My fourth son, who is quite handsome standing here in his tuxedo after a recent holiday band concert, is about to turn thirteen. I would describe Maddux as the strong, silent type who has always known exactly how to push my buttons.
Maddux was my first, and thank God, only experience with colic. The funny part about it was when Tom and I decided on the name Maddux before he was born I'd said to Tom..."what will we do if he ends up being a really angry child?" (Get it, MADdux).
By God's grace we got through that colicky phase, but it wasn't much later when Maddux went through a couple of years of being what I'd call a real pistol. He'd often hide random items from the house (including my wedding ring which, one time, was found during our moving day in a huge bin of Legos), he often tormented his baby sister with his "loving" bear hugs, he had a multi-year serious fascination with skeletons and graveyards, and when he felt compelled he was able to conjure up one hell of a tantrum.
No wonder I tattooed the word "patience" on my hip to represent his contribution to my life.
We recently found a writing piece from Allen-Michael's freshman year in high school which aptly describes Maddux's early years:
Fortunately for me Maddux has come around in recent years, and has shown himself to be a kind, caring boy who gets along really well with his not-so-baby sister Mia. He is smart, enjoys playing the trumpet, and is both determined and persistent with a second-degree black belt in Taekwondo.
However, Maddux still knows how to push my buttons.
How you ask?
Lately he has taken to mimicking me by tapping his index finger aside his nose and saying things such as, "Hmmm...I wonder why she feels this way?" or "Hmmm...now I wonder why he did that?" or "Don't feel sad she is handicapped, you don't know what kind of experience her soul was asking for in this lifetime..." (yes, it's true, these are things he hears from my mouth and then decides to use his best "mom impression" to mock me).
Maddux also likes to take digs at my (admittedly-less-than-stellar) cooking, and he's been known to comment about the fact that I stay home and write all day, heavily implying I don't actually work.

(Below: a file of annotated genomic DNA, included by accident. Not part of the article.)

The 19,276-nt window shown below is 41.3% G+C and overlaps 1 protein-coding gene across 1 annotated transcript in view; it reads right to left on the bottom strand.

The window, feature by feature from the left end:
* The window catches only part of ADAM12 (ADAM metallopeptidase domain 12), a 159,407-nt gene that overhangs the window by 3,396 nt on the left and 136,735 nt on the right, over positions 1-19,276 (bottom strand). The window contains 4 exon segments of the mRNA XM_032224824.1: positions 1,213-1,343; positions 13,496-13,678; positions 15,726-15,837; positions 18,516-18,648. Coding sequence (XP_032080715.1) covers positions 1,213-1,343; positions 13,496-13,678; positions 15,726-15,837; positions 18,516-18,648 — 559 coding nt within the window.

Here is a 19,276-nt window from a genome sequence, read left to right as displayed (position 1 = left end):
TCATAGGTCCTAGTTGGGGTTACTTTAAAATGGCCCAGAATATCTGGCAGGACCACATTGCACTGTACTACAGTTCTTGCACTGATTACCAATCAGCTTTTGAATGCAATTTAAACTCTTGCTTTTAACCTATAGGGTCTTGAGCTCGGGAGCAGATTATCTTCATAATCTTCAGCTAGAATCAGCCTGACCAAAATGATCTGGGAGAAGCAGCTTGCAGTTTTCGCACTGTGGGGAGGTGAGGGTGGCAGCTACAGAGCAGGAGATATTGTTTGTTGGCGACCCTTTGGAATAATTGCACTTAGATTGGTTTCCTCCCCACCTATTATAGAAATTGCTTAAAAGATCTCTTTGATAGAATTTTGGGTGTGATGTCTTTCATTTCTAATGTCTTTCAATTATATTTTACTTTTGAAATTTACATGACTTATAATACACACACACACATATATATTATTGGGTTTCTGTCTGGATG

Most of the time this is all said in fun, and there are plenty of times when I can play right along without feeling assaulted, but there are also times when his jabs can be hurtful. One such moment happened recently over breakfast, and was a classic example of his going too far.
However, I knew how to handle the situation because I had recently finished a terrific parenting book by Dr. Laurie Hollman entitled, Unlocking Parental Intelligence: Finding Meaning in Your Child's Behavior.
Dr. Hollman is an accomplished and experienced psychoanalyst who has worked for years with families in trouble. Her five-step method to unlocking parental intelligence was just what I needed to work through this situation with my son.
First, and foremost, I needed to step back...to refrain from a knee-jerk reaction because doing so would only escalate the situation at hand. Then, on the heels of pausing, my job was to self-reflect. "Why did Maddux say that? If I can figure out where he's actually coming from, and not take his comment personally, then we'll both win." The third of the five-step process is to understand my child's mind.
Now, you might be thinking to yourself...who has time for this?! To which I would respond...anyone who wants to have a healthy, mutually respectful connection with their child.
Okay, so back to step three, I realize a couple of things...(a) because I have been inconsistent with my boundaries regarding his taunts he has no idea where the real line with me is, and (b) this behavior, while admittedly annoying at times, tells me he does in fact listen to what comes from my mouth and although he may not agree with me, he is using these jabs to connect with me. Even though, in this moment, it is a negative, rather than positive, attempt to relate.
At least that's my perception.
Right into step four (knowing your child's development) I recognize Maddux is almost a teenager, yet has years of brain development ahead of him so taking care to be clear with my boundaries from this point on, I calmly (and firmly, and lovingly, with eye contact) let him know that the comment he just shared was inappropriate, hurtful, and not appreciated by me.
The final of the five steps, according to Dr. Hollman, is problem solving. Herein I decide that because I've been remiss in setting the boundaries and standards, because I myself hadn't spent enough time recognizing or understanding that until the moment he made the unkind comment, I decide this time my step four is exactly what the situation needs. No punishment or discipline is required and would, in fact, be detrimental to our future connection and relationship.
Good parenting takes time and self-reflection. It also means examining the way you were raised from the standpoint of whether or not you felt seen/heard/understood by your own parents, and what kind of experience you want to give the children in your life.
One of the greatest gifts we can give our children is the ability to trust us with their feelings. The best way to understand your child's mind is through reflection of your own feelings and experiences, and what you currently bring to the table when you don't pause before reacting to a situation.
I found Dr. Hollman's book, Unlocking Parental Intelligence, to be very easy to read and insightful with lots of everyday examples I could relate to. If you wonder about why your child does the things (s)he does, or if they are getting under your skin, I recommend you pick up a copy of her book!